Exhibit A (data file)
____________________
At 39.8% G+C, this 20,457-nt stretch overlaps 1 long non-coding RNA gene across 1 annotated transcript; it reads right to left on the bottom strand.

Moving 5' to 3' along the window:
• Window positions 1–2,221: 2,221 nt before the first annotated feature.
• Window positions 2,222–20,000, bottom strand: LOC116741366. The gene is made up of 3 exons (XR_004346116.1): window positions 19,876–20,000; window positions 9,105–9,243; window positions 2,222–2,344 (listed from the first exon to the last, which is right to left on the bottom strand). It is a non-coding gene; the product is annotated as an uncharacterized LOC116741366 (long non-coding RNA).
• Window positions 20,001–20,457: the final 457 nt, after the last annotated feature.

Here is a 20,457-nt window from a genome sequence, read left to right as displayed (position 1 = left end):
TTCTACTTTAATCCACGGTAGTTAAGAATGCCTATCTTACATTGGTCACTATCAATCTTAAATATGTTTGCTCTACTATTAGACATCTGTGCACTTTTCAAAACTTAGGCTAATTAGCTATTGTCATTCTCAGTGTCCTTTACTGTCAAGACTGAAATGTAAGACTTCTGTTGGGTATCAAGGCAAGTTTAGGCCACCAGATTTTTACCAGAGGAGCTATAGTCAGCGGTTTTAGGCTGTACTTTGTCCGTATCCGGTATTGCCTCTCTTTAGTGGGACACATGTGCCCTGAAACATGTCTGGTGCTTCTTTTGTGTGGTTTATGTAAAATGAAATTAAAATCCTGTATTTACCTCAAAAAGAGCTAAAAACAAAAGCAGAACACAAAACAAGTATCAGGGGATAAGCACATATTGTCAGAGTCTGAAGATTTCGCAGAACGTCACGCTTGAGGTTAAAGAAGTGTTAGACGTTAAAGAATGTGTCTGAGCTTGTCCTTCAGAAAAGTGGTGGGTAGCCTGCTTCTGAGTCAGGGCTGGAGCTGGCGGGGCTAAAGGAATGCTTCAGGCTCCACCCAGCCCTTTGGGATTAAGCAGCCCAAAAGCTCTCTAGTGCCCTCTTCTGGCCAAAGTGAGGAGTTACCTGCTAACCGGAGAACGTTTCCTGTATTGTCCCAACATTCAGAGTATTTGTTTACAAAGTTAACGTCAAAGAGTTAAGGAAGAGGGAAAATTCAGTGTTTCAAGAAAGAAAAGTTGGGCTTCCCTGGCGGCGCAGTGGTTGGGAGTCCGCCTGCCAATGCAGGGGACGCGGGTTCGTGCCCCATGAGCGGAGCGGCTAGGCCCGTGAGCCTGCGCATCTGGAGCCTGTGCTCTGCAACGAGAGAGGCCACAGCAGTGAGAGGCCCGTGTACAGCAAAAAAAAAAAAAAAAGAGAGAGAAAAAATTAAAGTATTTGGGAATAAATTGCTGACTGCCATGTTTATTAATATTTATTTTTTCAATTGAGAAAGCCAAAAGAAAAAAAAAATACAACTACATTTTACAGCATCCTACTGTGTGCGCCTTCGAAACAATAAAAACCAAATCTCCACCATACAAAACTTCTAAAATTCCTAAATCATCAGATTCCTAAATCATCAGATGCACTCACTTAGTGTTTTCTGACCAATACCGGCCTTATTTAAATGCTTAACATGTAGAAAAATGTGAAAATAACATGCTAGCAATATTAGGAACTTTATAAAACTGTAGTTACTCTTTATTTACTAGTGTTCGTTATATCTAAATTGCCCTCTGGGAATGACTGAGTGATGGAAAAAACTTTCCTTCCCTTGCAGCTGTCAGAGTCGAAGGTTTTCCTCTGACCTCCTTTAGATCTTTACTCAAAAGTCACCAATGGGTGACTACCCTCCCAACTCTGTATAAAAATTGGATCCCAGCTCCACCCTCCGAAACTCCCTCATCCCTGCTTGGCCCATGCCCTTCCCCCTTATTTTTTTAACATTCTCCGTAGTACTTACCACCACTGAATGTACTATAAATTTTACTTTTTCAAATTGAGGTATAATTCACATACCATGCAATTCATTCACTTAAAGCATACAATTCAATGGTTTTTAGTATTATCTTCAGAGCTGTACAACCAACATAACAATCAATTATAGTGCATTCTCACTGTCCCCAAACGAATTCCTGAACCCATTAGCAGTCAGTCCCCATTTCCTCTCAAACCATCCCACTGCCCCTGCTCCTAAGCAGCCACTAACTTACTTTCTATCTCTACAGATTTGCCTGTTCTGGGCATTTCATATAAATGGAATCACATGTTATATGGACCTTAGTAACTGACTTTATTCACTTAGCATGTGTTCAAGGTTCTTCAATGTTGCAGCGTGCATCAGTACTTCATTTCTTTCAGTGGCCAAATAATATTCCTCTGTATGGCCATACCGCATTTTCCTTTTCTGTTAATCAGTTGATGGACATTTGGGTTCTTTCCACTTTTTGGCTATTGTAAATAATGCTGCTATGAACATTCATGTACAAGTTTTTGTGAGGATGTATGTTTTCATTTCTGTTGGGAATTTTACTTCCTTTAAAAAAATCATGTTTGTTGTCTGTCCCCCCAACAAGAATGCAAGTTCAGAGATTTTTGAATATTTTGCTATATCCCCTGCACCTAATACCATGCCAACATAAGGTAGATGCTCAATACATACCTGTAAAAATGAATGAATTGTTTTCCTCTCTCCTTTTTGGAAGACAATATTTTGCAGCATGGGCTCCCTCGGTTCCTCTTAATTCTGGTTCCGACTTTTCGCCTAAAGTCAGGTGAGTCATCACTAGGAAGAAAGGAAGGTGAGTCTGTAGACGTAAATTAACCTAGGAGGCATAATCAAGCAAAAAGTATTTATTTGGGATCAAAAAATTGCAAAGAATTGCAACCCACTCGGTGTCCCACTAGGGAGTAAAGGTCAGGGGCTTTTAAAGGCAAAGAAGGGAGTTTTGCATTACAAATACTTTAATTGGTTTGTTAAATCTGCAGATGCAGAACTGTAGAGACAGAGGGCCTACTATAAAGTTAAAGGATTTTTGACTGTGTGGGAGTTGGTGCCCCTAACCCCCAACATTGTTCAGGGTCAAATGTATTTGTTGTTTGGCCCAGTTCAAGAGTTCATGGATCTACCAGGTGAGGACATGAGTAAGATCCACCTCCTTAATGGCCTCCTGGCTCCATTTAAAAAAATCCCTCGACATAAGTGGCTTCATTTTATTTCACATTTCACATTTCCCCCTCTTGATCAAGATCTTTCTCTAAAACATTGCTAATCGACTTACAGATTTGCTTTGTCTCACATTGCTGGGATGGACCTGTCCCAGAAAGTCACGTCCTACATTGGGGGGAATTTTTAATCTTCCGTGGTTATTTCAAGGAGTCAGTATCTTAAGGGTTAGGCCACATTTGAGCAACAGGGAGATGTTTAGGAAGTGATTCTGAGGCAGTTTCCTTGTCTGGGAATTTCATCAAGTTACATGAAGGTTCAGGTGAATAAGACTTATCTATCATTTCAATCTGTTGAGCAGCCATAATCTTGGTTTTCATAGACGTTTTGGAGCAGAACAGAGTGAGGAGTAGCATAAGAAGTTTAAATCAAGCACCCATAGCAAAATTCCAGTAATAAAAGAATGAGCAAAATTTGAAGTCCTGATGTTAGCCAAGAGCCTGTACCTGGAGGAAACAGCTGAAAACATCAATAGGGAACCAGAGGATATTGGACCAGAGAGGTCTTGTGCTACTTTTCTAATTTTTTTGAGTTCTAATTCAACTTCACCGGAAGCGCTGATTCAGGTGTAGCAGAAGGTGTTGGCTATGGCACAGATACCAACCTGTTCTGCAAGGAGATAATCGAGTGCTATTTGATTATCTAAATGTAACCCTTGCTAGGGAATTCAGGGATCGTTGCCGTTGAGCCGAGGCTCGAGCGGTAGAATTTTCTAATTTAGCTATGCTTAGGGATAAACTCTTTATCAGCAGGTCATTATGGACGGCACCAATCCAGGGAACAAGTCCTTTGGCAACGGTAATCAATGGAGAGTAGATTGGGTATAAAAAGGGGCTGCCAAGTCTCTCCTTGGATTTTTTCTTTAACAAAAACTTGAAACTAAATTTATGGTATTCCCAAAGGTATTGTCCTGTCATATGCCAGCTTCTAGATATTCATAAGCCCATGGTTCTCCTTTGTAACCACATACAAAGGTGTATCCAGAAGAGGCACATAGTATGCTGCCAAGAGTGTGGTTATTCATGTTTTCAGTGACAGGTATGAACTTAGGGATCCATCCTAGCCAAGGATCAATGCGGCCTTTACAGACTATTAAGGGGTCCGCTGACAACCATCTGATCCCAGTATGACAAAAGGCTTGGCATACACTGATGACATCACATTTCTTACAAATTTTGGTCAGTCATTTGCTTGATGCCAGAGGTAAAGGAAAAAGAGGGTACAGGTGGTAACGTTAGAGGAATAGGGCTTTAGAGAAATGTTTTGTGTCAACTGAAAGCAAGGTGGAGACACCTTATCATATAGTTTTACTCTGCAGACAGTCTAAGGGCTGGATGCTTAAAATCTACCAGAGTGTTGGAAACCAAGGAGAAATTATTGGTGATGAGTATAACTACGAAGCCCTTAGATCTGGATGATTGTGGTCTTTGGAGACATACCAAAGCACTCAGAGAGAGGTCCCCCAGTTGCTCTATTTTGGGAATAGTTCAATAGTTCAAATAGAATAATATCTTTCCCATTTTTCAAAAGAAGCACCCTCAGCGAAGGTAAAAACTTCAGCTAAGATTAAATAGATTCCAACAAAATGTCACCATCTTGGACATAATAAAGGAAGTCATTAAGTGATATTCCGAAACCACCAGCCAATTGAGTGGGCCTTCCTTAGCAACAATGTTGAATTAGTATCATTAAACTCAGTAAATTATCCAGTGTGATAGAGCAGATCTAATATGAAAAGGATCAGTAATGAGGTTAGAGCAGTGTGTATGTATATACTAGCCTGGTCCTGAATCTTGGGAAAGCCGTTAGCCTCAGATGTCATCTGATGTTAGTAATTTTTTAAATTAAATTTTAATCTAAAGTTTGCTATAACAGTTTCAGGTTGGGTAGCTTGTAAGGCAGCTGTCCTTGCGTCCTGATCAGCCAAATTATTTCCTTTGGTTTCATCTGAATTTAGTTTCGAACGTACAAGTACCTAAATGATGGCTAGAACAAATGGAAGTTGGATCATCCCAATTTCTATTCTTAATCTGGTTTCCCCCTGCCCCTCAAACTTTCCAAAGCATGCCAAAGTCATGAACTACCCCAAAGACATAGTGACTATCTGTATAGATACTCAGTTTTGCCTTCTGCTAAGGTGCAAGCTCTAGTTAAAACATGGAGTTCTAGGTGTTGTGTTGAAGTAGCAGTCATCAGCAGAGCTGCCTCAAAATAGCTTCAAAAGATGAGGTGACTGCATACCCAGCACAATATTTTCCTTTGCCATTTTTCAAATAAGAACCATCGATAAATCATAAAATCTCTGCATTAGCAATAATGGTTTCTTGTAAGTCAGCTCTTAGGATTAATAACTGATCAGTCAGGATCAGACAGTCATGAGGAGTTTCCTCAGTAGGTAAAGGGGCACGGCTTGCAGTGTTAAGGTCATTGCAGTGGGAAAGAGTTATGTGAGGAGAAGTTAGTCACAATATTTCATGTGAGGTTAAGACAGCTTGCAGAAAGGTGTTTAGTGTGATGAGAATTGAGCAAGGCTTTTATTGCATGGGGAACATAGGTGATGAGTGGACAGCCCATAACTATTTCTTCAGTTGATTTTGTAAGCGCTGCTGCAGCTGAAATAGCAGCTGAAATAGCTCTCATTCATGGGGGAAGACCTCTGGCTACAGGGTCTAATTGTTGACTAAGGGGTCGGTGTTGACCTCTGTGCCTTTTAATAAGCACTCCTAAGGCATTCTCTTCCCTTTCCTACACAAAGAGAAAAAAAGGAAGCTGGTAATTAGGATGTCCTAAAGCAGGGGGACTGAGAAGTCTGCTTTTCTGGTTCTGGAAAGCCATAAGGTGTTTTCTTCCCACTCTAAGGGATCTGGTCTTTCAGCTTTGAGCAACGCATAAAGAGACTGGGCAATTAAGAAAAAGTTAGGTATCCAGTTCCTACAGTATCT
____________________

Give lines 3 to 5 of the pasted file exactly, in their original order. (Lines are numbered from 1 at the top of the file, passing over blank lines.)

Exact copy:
• Window positions 1–2,221: 2,221 nt before the first annotated feature.
• Window positions 2,222–20,000, bottom strand: LOC116741366. The gene is made up of 3 exons (XR_004346116.1): window positions 19,876–20,000; window positions 9,105–9,243; window positions 2,222–2,344 (listed from the first exon to the last, which is right to left on the bottom strand). It is a non-coding gene; the product is annotated as an uncharacterized LOC116741366 (long non-coding RNA).
• Window positions 20,001–20,457: the final 457 nt, after the last annotated feature.